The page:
Archive for April 1, 2013

51yeLmS3pVL._SL500_AA300_It seems a long wait between any new additions to the Commissaire Adamsberg series, but when they do arrive they are always a treat and give the Vargas, Fredreader a slightly offbeat approach to the crime fiction novel. In the seventh book in the series, The Ghost Riders of Ordebec [L’armee furieuse in the original French edition] Adamsberg and his quirky crew face two cases. 
A rich Parisian industrialist has been torched in his car and a convenient suspect, serial arsonist Momo, is available, but the intuitive Adamsberg believes he is innocent and goes to great lengths to prove it.
Meanwhile a little old lady has come to the capital from a village in Normandy to tell Adamsberg that her daughter Lina Vendermot has had a vision of a ghostly army of riders lead by Lord Hellequin carrying along three terrified victims that she can identify, and one she can’t.
When the intrigued Adamsberg learns more about the legend of the Furious Army  which is said to have roamed the countryside  chasing the damned souls of evil people to Hell, he travels to Ordebec discovering that the first of those evil victims has been murdered.
“He was at the service of cupidity and deception rather than of justice.” And that is why Landri, Vicomte d’Ordebec, was seized by the Furious Army. To be a corrupt magistrate in those days was a serious as to commit bloodshed . Whereas nowadays, nobody cares.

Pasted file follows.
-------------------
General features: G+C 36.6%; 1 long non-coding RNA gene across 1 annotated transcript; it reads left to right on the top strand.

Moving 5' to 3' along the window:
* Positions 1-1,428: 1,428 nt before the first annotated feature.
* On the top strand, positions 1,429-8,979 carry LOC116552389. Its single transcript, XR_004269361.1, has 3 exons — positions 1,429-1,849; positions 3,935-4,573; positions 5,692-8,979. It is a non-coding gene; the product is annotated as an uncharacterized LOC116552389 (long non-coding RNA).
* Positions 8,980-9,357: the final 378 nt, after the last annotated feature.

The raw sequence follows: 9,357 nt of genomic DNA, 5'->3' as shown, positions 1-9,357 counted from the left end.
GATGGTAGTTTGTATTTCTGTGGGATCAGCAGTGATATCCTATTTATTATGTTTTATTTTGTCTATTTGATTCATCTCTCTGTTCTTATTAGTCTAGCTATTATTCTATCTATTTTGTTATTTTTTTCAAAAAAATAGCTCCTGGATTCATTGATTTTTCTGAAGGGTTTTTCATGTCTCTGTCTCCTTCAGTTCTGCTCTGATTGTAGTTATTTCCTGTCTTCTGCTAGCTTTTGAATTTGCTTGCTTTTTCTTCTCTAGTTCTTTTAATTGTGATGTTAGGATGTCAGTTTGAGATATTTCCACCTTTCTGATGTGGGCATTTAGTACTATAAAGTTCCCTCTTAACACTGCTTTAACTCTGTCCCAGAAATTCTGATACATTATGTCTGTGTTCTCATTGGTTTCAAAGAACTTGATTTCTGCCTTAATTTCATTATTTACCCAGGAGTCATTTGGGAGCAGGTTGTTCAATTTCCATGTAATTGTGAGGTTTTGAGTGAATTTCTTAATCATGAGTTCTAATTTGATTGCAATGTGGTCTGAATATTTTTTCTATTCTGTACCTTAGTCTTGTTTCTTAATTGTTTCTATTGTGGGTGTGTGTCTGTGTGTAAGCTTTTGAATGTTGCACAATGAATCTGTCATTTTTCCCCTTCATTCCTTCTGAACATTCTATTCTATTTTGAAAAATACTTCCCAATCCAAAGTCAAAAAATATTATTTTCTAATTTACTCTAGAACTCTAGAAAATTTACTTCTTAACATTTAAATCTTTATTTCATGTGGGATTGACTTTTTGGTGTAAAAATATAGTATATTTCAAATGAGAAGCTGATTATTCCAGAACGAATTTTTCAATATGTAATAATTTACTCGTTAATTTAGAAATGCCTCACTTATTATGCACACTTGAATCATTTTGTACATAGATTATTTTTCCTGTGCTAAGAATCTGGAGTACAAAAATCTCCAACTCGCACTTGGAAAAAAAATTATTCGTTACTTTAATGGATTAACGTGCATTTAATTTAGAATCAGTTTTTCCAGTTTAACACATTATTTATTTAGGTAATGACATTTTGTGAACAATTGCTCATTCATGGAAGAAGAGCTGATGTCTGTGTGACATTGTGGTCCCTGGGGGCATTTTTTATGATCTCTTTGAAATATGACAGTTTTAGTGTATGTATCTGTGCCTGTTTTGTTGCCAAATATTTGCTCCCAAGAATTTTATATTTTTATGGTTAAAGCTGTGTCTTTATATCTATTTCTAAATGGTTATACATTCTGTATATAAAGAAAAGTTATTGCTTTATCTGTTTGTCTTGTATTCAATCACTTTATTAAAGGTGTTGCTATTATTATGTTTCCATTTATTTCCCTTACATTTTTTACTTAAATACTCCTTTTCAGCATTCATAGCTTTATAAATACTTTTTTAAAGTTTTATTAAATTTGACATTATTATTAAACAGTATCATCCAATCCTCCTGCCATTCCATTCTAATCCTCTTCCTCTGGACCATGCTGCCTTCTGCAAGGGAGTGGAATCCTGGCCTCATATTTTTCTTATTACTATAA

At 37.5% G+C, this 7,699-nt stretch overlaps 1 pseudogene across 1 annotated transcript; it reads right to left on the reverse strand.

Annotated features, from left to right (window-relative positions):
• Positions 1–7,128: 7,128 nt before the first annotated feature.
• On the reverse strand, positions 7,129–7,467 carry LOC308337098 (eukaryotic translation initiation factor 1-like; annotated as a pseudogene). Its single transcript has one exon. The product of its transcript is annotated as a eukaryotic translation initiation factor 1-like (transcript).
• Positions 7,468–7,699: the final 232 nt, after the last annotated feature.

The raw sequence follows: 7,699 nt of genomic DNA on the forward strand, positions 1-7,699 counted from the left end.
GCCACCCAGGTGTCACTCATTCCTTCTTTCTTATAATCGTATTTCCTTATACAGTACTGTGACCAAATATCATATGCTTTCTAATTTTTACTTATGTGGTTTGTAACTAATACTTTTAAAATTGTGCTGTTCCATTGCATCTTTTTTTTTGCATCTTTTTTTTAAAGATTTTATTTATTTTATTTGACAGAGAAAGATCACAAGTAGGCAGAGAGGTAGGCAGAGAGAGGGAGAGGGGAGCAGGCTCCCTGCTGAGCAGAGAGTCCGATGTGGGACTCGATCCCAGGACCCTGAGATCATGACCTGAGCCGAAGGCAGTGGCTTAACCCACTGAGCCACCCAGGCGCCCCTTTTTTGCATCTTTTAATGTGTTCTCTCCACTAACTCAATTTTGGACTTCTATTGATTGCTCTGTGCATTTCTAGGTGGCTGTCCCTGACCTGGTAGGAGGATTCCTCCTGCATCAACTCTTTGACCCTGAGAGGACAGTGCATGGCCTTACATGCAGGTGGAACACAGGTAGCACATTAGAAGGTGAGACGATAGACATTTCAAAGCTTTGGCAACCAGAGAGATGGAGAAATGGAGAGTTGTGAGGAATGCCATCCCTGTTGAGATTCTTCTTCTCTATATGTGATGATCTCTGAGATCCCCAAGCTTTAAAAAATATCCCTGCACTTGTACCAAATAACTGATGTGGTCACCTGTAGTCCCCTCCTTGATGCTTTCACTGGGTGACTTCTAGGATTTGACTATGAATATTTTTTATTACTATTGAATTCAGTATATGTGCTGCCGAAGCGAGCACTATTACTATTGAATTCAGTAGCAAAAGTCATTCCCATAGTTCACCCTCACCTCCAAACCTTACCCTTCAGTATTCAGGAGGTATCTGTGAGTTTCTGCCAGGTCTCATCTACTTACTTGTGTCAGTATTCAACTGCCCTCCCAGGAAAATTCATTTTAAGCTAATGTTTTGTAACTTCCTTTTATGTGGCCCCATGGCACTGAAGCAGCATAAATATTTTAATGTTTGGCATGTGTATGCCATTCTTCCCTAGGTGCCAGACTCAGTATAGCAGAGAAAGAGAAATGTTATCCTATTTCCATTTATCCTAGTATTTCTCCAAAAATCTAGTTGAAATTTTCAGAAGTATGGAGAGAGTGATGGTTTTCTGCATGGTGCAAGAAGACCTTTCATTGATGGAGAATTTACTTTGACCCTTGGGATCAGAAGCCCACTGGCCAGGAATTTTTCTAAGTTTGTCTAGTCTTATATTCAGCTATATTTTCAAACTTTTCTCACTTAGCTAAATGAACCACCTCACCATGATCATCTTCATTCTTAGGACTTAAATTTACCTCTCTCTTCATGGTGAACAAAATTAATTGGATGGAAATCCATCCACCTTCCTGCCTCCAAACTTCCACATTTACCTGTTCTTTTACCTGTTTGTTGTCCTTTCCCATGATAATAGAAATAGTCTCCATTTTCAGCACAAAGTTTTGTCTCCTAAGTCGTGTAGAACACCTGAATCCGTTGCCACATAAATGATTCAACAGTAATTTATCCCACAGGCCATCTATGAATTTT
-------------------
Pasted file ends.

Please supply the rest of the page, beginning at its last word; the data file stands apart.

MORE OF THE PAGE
Adamsberg’s investigative team has always been a sandwich short of a picnic, but in this story, the walking encyclopaedia Danglard,  the narcoleptic Mercadet, the Alexandrine quoting poet Veyrenc and the statuesque goddess Retancourt seem almost normal alongside the crazy Vendermot family of Ordebec. But in Ordebec almost everyone has a personal story to tell some of which contain clues and some merely red herrings. 
With Zerk, Adamsberg’s newly discovered son, and Momo looking after Hebbeaud, a tortured pigeon, while on the run from the authorities [Momo not the pigeon]; six fingered hands, crossbows, men made of clay, sugar lumps and the distracting beauty of Lina, this is one of Adamsberg’s most complex, but engaging adventures.
‘So what do you make of that, commandant?’ asked Adamsberg as they walked slowly back up the track to Leo’s house.
‘Could be a whole family of killers,’ said Danglard cooly, ‘self-contained, sheltered from the outside world. All of them with a screw loose, they’ve been badly abused, they’re wild, incredibly talented and very engaging.’ 
The Ghost Riders of Ordebec is original, full of Gallic charm, eccentric, slightly confusing in a nice way, and one of those books that you don’t want to finish because it should be enjoyed slowly like a fine wine. In a genre where sometimes one feels that there is nothing new to interest the reader Fred Vargas always manages to provide intelligent entertainment while dealing with varied human emotions.
Fred Vargas is the pen name of Frederique Audoin-Rouzeau, a medieval historian and archaeologist, who has along with translator Sian Reynolds won the CWA International Dagger three times.
The Ghost Riders of Ordebec would in my opinion be a very worthy winner of a fourth award, but this year Fred Vargas, and her French eccentricity, may face strong challenges from Scandinavia and further afield.
“No, not really. My guess is the boy who likes torturing pigeons, and the Ordebec  murderer, and whoever burnt Clermont-Brasseur, all of them are going round in his head, without him really seeing much difference between them.
The rest of the Commissaire Adamsberg series with my reviews. [English publication date in brackets]:
1996 The Chalk Circle Man*** and here [2009]
1999 Seeking Whom He May Devour [2004]
2001 Have Mercy on Us All [2003]
2008 An Uncertain Place [2011]